North Korea (MNN) — With modern development comes modern ways for North Korea to target Christians for persecution. However, that isn’t stopping The Voice of the Martyrs Korea from pivoting to find their own new strategies for sharing the Gospel.
During a podcast with The Voice of the Martyrs Canada, VOM Korea’s Eric Foley said North Korea has acquired new technology from their international allies. This technology makes it easier to intercept cell phone signals.
Foleysaid, “It matters because the front line of North Korean ministry isn’t the border between China and North Korea. It is in the city of Seoul where 60% of North Korean defectors maintain regular monthly contact with their relatives in North Korea primarily by cell phone.
“When North Korea can tap into those calls sooner, we have to learn how to share the Gospel more quickly. We have to change the way that we train.”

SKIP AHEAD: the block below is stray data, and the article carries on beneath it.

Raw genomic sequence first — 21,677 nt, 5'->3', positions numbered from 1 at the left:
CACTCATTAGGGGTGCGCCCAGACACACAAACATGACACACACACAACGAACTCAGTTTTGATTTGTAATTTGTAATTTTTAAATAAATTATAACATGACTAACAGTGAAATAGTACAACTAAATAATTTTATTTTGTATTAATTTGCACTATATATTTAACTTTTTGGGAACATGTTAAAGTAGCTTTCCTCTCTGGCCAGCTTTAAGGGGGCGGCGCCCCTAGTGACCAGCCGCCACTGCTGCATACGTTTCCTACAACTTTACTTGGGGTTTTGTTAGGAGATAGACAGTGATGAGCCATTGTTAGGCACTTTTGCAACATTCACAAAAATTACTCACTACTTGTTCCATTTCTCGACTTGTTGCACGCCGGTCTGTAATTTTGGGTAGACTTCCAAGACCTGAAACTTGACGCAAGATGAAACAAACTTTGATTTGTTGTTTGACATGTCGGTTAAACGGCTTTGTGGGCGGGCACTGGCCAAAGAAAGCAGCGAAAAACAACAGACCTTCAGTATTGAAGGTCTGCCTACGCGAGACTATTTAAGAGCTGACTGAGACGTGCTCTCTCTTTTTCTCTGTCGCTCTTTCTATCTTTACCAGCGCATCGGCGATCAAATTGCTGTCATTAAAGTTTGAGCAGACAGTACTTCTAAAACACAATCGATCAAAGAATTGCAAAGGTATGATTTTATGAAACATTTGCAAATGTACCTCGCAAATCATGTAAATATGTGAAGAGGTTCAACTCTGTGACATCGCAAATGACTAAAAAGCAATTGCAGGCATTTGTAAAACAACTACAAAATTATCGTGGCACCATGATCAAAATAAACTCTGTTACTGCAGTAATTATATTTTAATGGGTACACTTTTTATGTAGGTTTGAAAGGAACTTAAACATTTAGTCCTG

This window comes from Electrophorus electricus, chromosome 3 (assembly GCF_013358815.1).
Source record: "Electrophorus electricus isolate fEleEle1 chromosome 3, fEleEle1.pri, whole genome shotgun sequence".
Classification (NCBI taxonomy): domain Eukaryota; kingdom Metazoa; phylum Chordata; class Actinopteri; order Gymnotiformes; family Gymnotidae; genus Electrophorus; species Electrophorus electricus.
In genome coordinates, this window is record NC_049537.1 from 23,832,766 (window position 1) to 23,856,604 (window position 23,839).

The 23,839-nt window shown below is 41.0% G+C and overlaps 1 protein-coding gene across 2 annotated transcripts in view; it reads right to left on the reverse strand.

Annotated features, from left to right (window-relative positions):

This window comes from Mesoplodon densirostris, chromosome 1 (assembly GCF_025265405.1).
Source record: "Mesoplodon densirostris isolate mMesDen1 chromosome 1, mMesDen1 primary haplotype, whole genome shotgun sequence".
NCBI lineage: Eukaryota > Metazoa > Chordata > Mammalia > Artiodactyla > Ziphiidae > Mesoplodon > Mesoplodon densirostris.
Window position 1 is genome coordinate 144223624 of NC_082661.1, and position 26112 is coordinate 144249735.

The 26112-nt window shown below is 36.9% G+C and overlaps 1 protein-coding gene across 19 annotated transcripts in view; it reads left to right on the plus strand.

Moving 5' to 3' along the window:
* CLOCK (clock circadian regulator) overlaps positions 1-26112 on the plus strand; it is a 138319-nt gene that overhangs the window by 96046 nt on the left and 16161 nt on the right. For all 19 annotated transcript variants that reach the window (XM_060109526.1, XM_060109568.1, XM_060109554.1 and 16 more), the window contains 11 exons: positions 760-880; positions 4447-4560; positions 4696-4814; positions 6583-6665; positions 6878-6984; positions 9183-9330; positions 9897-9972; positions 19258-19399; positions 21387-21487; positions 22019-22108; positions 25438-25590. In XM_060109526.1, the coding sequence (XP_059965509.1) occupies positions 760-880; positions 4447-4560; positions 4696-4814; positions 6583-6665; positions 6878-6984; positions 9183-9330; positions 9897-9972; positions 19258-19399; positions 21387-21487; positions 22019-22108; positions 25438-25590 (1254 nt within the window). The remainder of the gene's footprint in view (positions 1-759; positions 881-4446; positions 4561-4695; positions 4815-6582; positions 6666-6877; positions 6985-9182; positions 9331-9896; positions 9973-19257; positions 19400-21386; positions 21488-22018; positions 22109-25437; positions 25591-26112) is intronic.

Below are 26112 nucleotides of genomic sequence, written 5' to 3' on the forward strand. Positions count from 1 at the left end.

Modern technology may pose new threats, and still, North Korean Christians aren’t backing down. VOM Korea hears of more believers martyred each year for their faith inside the hermit country. Those who have escaped know what’s at stake. But the Gospel of Jesus Christ is worth it.
“In North Korea where the Gospel continues to grow, Christians continue to die every month and new baby Christians are born,” Foleysaid. “We have to pray that those Christians can take the place of those martyrs who laid down their lives.”
Please pray for North Korean Christians to have wisdom, courage, and faithfulness amidst new persecution challenges. Ask God to tear down barriers to the Gospel in North Korea.
Foleysaid, “If all we do is hear an occasional testimony or story, but we really don’t dig into understanding why and we don’t pray knowledgeably, we’ll just say things like, ‘Oh, yeah, it’s bad there. We should pray that it gets better.’ We miss, for example, how God uses those situations to accomplish His purpose in ways that can build our faith. But we also miss the importance of praying for these real Christians on a daily basis who are facing new challenges.”
Header image depicts North Koreans paying respect to statues of past leaders. (Photo courtesy of Wikimedia Commons)